Editorial: Marijuana: Not moral, but legal

By Brigham Cook

marijuana-leafI feel that it is important for people to take a stand, and so here is mine. I don’t feel that marijuana isn’t moral based on my religion, although I feel that it should be made legal, based on the laws in place. My reasons are; why prohibition does not work, the importance of regulating marijuana and also our U.S. laws.


Marijuana should be legal because prohibition does not help the country and causes a lot of problems. There is no good evidence that prohibition decreases drug use, and there are several theories that suggest prohibition might actually increase drug use (i.e. the “forbidden fruit” effect, and easier accessibility for youth). You don’t have to be 21 to buy marijuana. Marijuana dealers usually don’t care how old you are as long as you have money. It is actually easier for many students to obtain marijuana than it is for them to obtain alcohol, because alcohol is legal and therefore regulated.


The second important reason that marijuana should be legal is that it would save our government. All levels of government (federal, state, and local authorities) participate in the “War on Drugs,” currently spending billions of dollars every year. These people get locked up in prison and the taxpayers get the bill. The government could raise revenues by placing an excise tax on marijuana, much like the excise taxes imposed on alcohol and cigarettes.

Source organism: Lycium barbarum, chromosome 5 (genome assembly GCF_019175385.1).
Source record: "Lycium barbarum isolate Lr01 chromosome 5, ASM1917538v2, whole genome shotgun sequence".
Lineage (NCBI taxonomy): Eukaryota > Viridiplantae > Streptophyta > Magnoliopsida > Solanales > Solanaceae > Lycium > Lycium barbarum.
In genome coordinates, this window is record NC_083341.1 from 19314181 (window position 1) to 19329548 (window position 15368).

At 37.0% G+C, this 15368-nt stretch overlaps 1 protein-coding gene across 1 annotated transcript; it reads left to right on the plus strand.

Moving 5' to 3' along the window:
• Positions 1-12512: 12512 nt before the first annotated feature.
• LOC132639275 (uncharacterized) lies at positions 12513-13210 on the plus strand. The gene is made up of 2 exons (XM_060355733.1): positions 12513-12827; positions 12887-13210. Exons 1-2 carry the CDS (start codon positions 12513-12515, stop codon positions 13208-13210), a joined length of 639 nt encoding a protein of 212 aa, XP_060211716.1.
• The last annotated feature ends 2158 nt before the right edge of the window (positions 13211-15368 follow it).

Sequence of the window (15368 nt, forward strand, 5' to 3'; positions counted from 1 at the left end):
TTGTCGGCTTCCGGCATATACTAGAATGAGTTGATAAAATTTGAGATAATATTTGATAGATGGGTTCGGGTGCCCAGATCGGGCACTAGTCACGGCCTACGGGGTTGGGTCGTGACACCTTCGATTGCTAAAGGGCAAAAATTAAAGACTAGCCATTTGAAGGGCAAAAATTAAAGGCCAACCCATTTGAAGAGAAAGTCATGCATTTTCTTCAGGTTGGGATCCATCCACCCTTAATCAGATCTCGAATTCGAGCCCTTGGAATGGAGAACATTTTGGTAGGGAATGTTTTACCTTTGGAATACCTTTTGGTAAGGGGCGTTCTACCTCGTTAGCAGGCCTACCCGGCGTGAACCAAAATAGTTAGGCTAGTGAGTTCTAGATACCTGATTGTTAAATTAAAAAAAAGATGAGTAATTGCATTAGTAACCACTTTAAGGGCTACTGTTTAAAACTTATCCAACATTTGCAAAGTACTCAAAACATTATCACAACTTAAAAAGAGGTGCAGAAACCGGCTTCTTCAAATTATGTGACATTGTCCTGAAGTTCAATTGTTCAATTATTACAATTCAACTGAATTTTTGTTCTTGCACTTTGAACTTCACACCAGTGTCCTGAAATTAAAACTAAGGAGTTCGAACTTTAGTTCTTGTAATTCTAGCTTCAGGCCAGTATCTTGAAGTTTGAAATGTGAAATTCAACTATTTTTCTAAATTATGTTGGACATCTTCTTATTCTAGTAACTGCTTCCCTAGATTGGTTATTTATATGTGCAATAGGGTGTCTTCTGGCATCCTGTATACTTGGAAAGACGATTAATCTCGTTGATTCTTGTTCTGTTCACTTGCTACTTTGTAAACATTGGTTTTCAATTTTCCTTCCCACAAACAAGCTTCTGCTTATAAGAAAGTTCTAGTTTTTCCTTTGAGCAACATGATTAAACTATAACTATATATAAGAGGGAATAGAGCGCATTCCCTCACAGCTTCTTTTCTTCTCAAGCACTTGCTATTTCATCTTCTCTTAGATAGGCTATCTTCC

A federal excise tax of 6 percent on the $11 billion U.S. consumers spend on marijuana every year would produce $660 million for the federal government, as well as varying amounts for the state and local governments. By taxing all the income derived from the marijuana industry that currently goes unreported, assuming that the $11 billion gross sales of marijuana would generate half that much in taxable income, the government could tax an additional $5.5 billion of income.

The federal income tax rate varies due to taxable income and deductions, but assuming a 20 percent average tax rate and $5.5 billion in marijuana income, the federal government could collect $1.1 billion in income taxes every year. The federal government could bring in $382 million in FICA taxes. Based on 41 states having an income tax, the states combined would bring in $275 million. The federal government would have additional revenues of $6 billion a year and the states an additional $17 billion for a combined total of $23 billion a year. This money could pay for the entire food stamp program, provide a tax rebate of approximately $150 per taxpayer per year or pay for a war with an axis of evil regime.

U.S. Laws

Some religions instruct their followers to use marijuana. Just like some denominations of Christianity and Judaism instruct their followers to drink wine on certain occasions, some Hindus, Buddhists, Rastafarians, and members of other religions use marijuana as part of their spiritual and religious ceremonies. These people deserve the freedom to practice their religion as they see fit. The First Amendment to the U.S. Constitution says that the government cannot ‘prohibit the free exercise’ of religion, and so marijuana should be legal.

Cannabis has been shown time and time again to be beneficial for relieving pain, stimulating appetite, reducing anxiety and increasing the overall quality of life for patients suffering from a variety of ailments. Also the argument that our health dictates if something is legal is ludicrous. About 50,000,000 Americans eat at fast food restaurants daily, and that’s not healthy. So if Americans can die from eating fast food, why can’t they have the choice to die from smoking weed?